Students from over 30 countries met in Canberra for a Model Global Parliament
On 27 July 2013, around 50 students from over 30 countries met in the House of Representatives at Old Parliament House to hold an inaugural Model Global Parliament in Canberra. A report from Nicolás H. Martins and Sandesh Silpakar.
The increasing connectivity among nations from all over the world, the growing convergence of complex worldwide policy issues, and the universal awareness of human dignity are demanding a strengthened global democracy. Although the idea of global parliament dates back centuries ago, the actual need was materialised only after World War II with formation of international organisations like the United Nations, which was an attempt to bring nations together for peaceful future working through cooperation and negotiation. There however is more to be done as such organisations face its own limitations. A Global Parliament therefore is a global body where democratically elected members representing state and non-state actors are able to legislate on global issues on a level playing field.
At the Model Global Parliament in Canberra, several motions under an agenda of education, human rights and environmental issues were debated by students, who represented as elected members of different regions, governments and non-state actors. Negotiations were part of the political debate, while motions were passed valuing democratic principles of ‘one person, one vote, one voice’. The majority ruled the day – even if consensus on an issue was not reached, members were bound to the collective voice of the Parliament.
Building on previous sessions of the Model Global Parliament held in Melbourne, the Canberra session had the opportunity to hear from former parliamentarian, the Hon Bob Brown.The Model Global Parliament might be a sign that a global democratic world is possible if we are willing to make it happen Special guests included Mr Steve Killelea Founder and Chairman of the Institute for Economics and Peace, Associate Professor Chris Hamer, Professor Bruce Chapman, Professor Charles Sampford and Professor Glenn Withers. The Canberra session was proudly supported by the Crawford School of Public Policy at the Australian National University, Ms Pera Wells, currently the Australian representative on the Steering Committee for the Global Interdependence Movement, the Museum of Australian Democracy and the World Citizens Association.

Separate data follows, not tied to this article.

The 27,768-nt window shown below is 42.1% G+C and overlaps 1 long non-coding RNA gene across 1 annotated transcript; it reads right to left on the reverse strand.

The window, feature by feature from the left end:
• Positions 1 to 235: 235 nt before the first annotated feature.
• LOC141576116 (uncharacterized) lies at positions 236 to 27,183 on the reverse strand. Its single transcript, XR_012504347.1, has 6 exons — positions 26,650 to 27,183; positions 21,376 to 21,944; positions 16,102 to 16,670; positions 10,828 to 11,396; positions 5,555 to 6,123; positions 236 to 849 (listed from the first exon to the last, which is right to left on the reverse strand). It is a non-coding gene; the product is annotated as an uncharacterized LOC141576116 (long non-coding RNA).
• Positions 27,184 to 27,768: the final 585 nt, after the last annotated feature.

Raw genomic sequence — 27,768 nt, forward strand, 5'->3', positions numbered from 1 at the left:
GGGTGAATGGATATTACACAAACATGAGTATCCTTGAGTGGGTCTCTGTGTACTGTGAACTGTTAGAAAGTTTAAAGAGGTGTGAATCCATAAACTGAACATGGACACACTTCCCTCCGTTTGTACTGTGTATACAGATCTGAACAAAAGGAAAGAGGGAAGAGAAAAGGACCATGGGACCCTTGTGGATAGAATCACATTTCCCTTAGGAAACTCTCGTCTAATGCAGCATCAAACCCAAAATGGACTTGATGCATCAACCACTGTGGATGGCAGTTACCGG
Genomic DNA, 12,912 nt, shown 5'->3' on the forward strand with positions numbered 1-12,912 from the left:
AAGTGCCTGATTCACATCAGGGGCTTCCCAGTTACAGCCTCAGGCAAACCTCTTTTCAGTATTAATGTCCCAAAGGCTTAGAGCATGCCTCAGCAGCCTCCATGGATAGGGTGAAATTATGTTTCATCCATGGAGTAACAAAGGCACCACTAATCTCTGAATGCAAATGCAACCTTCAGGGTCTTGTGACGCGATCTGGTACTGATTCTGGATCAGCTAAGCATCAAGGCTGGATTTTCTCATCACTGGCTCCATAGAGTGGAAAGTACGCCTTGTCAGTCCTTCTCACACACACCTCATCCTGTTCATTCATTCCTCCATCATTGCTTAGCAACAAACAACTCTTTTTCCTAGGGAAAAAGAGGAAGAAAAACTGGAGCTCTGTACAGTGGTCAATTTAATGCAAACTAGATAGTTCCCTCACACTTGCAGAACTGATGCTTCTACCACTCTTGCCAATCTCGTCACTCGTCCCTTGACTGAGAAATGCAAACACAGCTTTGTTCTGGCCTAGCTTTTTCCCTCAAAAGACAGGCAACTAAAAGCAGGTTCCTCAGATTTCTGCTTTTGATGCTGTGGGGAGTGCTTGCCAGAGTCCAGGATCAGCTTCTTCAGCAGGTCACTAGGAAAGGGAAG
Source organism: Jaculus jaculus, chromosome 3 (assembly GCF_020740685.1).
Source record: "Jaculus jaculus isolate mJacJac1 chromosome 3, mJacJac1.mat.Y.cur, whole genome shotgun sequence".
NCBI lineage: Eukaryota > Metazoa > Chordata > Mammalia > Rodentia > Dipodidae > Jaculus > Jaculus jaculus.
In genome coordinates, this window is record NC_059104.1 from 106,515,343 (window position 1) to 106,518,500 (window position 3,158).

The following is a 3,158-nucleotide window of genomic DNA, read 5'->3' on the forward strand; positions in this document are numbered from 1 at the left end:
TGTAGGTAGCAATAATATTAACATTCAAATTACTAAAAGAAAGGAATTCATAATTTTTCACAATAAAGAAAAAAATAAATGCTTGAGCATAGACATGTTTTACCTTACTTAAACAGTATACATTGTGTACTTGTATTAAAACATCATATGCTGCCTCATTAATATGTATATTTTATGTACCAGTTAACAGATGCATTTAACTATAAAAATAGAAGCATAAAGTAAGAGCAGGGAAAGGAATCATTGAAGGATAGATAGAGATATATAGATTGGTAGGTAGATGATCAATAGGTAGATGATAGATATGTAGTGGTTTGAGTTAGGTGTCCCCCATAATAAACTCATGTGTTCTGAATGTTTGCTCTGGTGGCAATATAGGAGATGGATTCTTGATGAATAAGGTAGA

So, what’s next? If a growing consensus is reached in the near future on the need to address global challenges in a more sustainable, cooperative and cohesive basis, the concept of a Global Parliament has an indisputable role to play. The Model Global Parliament – Canberra was a joint vision of the participants from across multidisciplinary studies, such as public policy, environmental sciences, international development policy, economics and international relations. This might be a sign that a global democratic world is possible if we are willing to make it happen. Building on the knowledge capital of modelling global parliament, the next session of the MGP will be held in Sydney.